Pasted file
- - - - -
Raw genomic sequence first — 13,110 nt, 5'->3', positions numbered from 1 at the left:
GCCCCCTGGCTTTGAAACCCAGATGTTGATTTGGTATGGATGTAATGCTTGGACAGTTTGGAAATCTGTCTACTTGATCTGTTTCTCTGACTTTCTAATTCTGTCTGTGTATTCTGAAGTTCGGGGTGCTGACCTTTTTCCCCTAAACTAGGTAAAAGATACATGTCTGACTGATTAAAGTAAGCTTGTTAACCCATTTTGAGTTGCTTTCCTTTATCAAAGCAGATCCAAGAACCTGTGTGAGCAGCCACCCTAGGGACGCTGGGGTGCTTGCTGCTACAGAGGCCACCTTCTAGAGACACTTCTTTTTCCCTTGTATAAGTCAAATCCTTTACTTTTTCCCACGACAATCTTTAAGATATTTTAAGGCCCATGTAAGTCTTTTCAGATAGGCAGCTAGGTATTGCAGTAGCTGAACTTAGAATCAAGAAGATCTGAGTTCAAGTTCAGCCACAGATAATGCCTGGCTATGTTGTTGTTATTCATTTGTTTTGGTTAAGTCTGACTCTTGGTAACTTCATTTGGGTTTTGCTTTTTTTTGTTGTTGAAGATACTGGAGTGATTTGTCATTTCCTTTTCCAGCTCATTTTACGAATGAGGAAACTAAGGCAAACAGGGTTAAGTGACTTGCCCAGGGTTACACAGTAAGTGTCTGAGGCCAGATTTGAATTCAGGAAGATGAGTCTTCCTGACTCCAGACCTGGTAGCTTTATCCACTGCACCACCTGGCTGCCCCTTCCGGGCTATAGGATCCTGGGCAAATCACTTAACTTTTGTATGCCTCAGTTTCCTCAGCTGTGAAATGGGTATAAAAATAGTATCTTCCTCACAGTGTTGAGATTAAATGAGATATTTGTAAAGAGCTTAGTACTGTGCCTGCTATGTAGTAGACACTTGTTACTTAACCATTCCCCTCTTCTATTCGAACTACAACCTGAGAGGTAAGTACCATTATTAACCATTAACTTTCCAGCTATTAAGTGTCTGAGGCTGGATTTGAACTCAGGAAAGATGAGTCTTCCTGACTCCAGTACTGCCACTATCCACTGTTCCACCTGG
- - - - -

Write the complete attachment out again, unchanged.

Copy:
Raw genomic sequence first — 13,110 nt, 5'->3', positions numbered from 1 at the left:
GCCCCCTGGCTTTGAAACCCAGATGTTGATTTGGTATGGATGTAATGCTTGGACAGTTTGGAAATCTGTCTACTTGATCTGTTTCTCTGACTTTCTAATTCTGTCTGTGTATTCTGAAGTTCGGGGTGCTGACCTTTTTCCCCTAAACTAGGTAAAAGATACATGTCTGACTGATTAAAGTAAGCTTGTTAACCCATTTTGAGTTGCTTTCCTTTATCAAAGCAGATCCAAGAACCTGTGTGAGCAGCCACCCTAGGGACGCTGGGGTGCTTGCTGCTACAGAGGCCACCTTCTAGAGACACTTCTTTTTCCCTTGTATAAGTCAAATCCTTTACTTTTTCCCACGACAATCTTTAAGATATTTTAAGGCCCATGTAAGTCTTTTCAGATAGGCAGCTAGGTATTGCAGTAGCTGAACTTAGAATCAAGAAGATCTGAGTTCAAGTTCAGCCACAGATAATGCCTGGCTATGTTGTTGTTATTCATTTGTTTTGGTTAAGTCTGACTCTTGGTAACTTCATTTGGGTTTTGCTTTTTTTTGTTGTTGAAGATACTGGAGTGATTTGTCATTTCCTTTTCCAGCTCATTTTACGAATGAGGAAACTAAGGCAAACAGGGTTAAGTGACTTGCCCAGGGTTACACAGTAAGTGTCTGAGGCCAGATTTGAATTCAGGAAGATGAGTCTTCCTGACTCCAGACCTGGTAGCTTTATCCACTGCACCACCTGGCTGCCCCTTCCGGGCTATAGGATCCTGGGCAAATCACTTAACTTTTGTATGCCTCAGTTTCCTCAGCTGTGAAATGGGTATAAAAATAGTATCTTCCTCACAGTGTTGAGATTAAATGAGATATTTGTAAAGAGCTTAGTACTGTGCCTGCTATGTAGTAGACACTTGTTACTTAACCATTCCCCTCTTCTATTCGAACTACAACCTGAGAGGTAAGTACCATTATTAACCATTAACTTTCCAGCTATTAAGTGTCTGAGGCTGGATTTGAACTCAGGAAAGATGAGTCTTCCTGACTCCAGTACTGCCACTATCCACTGTTCCACCTGG